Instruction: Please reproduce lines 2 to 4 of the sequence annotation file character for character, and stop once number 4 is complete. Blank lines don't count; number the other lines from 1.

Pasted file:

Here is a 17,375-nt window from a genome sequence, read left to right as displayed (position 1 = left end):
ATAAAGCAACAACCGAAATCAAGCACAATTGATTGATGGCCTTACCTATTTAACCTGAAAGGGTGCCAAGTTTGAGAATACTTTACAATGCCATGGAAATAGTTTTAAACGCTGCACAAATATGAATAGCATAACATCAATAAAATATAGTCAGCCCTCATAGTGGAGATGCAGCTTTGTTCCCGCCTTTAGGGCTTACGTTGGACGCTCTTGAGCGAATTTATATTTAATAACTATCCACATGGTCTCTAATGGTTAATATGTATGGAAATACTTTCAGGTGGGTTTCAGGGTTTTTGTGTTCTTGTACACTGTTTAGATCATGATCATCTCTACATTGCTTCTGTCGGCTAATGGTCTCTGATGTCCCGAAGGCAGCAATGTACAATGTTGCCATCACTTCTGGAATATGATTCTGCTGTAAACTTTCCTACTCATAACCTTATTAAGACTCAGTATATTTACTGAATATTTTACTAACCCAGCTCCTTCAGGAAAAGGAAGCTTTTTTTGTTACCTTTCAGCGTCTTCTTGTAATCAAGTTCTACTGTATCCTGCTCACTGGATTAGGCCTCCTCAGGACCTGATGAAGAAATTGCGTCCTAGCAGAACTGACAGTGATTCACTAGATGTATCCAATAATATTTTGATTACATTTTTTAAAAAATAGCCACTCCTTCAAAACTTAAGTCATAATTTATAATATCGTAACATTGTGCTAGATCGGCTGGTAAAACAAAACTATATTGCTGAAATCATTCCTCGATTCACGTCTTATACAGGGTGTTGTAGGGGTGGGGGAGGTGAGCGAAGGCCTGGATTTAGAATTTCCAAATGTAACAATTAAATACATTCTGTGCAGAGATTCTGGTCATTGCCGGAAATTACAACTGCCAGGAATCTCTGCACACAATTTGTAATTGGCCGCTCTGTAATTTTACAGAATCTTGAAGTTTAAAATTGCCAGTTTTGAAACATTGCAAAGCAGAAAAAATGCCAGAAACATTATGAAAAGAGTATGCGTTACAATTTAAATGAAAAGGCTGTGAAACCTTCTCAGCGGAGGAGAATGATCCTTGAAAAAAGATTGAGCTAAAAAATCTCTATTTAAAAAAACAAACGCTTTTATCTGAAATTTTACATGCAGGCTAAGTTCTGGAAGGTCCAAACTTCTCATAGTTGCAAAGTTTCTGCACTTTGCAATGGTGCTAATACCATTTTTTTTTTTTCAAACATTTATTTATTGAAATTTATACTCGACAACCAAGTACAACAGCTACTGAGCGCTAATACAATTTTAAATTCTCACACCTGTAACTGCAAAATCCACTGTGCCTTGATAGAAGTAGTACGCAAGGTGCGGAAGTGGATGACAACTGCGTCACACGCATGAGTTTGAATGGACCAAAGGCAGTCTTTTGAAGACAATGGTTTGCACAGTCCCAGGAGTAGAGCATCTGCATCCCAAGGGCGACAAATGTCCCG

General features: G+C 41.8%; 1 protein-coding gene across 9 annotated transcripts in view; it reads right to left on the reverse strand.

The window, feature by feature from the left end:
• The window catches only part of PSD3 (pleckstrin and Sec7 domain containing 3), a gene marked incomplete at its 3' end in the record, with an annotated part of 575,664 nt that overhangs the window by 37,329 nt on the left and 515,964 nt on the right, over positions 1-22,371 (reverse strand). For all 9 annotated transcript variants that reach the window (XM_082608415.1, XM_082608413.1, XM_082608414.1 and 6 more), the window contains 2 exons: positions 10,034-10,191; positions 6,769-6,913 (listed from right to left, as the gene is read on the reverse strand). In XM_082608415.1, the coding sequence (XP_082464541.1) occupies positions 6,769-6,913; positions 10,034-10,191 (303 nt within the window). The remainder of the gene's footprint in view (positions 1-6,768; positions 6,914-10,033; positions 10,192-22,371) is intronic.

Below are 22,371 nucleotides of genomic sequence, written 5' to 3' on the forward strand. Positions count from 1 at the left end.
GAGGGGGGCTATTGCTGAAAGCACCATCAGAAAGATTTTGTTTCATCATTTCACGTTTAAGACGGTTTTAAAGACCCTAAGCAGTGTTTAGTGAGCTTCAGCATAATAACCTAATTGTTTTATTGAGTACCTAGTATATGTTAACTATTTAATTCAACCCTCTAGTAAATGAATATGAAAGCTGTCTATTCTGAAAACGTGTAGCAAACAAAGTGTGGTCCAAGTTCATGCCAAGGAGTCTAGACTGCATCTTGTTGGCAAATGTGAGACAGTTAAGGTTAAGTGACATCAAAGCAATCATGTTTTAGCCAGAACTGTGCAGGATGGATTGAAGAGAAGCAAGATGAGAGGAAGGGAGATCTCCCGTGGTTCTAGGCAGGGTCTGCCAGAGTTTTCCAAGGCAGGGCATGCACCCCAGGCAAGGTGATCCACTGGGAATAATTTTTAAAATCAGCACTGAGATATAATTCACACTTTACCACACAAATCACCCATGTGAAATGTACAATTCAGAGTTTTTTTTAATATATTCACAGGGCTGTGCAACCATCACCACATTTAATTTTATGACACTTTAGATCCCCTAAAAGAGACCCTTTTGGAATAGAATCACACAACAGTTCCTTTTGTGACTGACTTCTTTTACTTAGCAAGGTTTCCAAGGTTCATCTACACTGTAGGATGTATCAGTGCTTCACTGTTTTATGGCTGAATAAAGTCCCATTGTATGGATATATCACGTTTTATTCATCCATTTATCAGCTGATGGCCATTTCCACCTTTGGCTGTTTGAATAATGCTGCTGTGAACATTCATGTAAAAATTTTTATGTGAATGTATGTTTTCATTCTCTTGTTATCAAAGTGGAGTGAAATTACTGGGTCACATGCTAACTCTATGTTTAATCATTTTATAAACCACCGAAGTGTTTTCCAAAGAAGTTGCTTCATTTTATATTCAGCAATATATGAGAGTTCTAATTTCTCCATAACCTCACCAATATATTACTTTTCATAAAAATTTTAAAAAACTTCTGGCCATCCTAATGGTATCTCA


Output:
ATAAAGCAACAACCGAAATCAAGCACAATTGATTGATGGCCTTACCTATTTAACCTGAAAGGGTGCCAAGTTTGAGAATACTTTACAATGCCATGGAAATAGTTTTAAACGCTGCACAAATATGAATAGCATAACATCAATAAAATATAGTCAGCCCTCATAGTGGAGATGCAGCTTTGTTCCCGCCTTTAGGGCTTACGTTGGACGCTCTTGAGCGAATTTATATTTAATAACTATCCACATGGTCTCTAATGGTTAATATGTATGGAAATACTTTCAGGTGGGTTTCAGGGTTTTTGTGTTCTTGTACACTGTTTAGATCATGATCATCTCTACATTGCTTCTGTCGGCTAATGGTCTCTGATGTCCCGAAGGCAGCAATGTACAATGTTGCCATCACTTCTGGAATATGATTCTGCTGTAAACTTTCCTACTCATAACCTTATTAAGACTCAGTATATTTACTGAATATTTTACTAACCCAGCTCCTTCAGGAAAAGGAAGCTTTTTTTGTTACCTTTCAGCGTCTTCTTGTAATCAAGTTCTACTGTATCCTGCTCACTGGATTAGGCCTCCTCAGGACCTGATGAAGAAATTGCGTCCTAGCAGAACTGACAGTGATTCACTAGATGTATCCAATAATATTTTGATTACATTTTTTAAAAAATAGCCACTCCTTCAAAACTTAAGTCATAATTTATAATATCGTAACATTGTGCTAGATCGGCTGGTAAAACAAAACTATATTGCTGAAATCATTCCTCGATTCACGTCTTATACAGGGTGTTGTAGGGGTGGGGGAGGTGAGCGAAGGCCTGGATTTAGAATTTCCAAATGTAACAATTAAATACATTCTGTGCAGAGATTCTGGTCATTGCCGGAAATTACAACTGCCAGGAATCTCTGCACACAATTTGTAATTGGCCGCTCTGTAATTTTACAGAATCTTGAAGTTTAAAATTGCCAGTTTTGAAACATTGCAAAGCAGAAAAAATGCCAGAAACATTATGAAAAGAGTATGCGTTACAATTTAAATGAAAAGGCTGTGAAACCTTCTCAGCGGAGGAGAATGATCCTTGAAAAAAGATTGAGCTAAAAAATCTCTATTTAAAAAAACAAACGCTTTTATCTGAAATTTTACATGCAGGCTAAGTTCTGGAAGGTCCAAACTTCTCATAGTTGCAAAGTTTCTGCACTTTGCAATGGTGCTAATACCATTTTTTTTTTTTCAAACATTTATTTATTGAAATTTATACTCGACAACCAAGTACAACAGCTACTGAGCGCTAATACAATTTTAAATTCTCACACCTGTAACTGCAAAATCCACTGTGCCTTGATAGAAGTAGTACGCAAGGTGCGGAAGTGGATGACAACTGCGTCACACGCATGAGTTTGAATGGACCAAAGGCAGTCTTTTGAAGACAATGGTTTGCACAGTCCCAGGAGTAGAGCATCTGCATCCCAAGGGCGACAAATGTCCCG

General features: G+C 41.8%; 1 protein-coding gene across 9 annotated transcripts in view; it reads right to left on the reverse strand.

The window, feature by feature from the left end: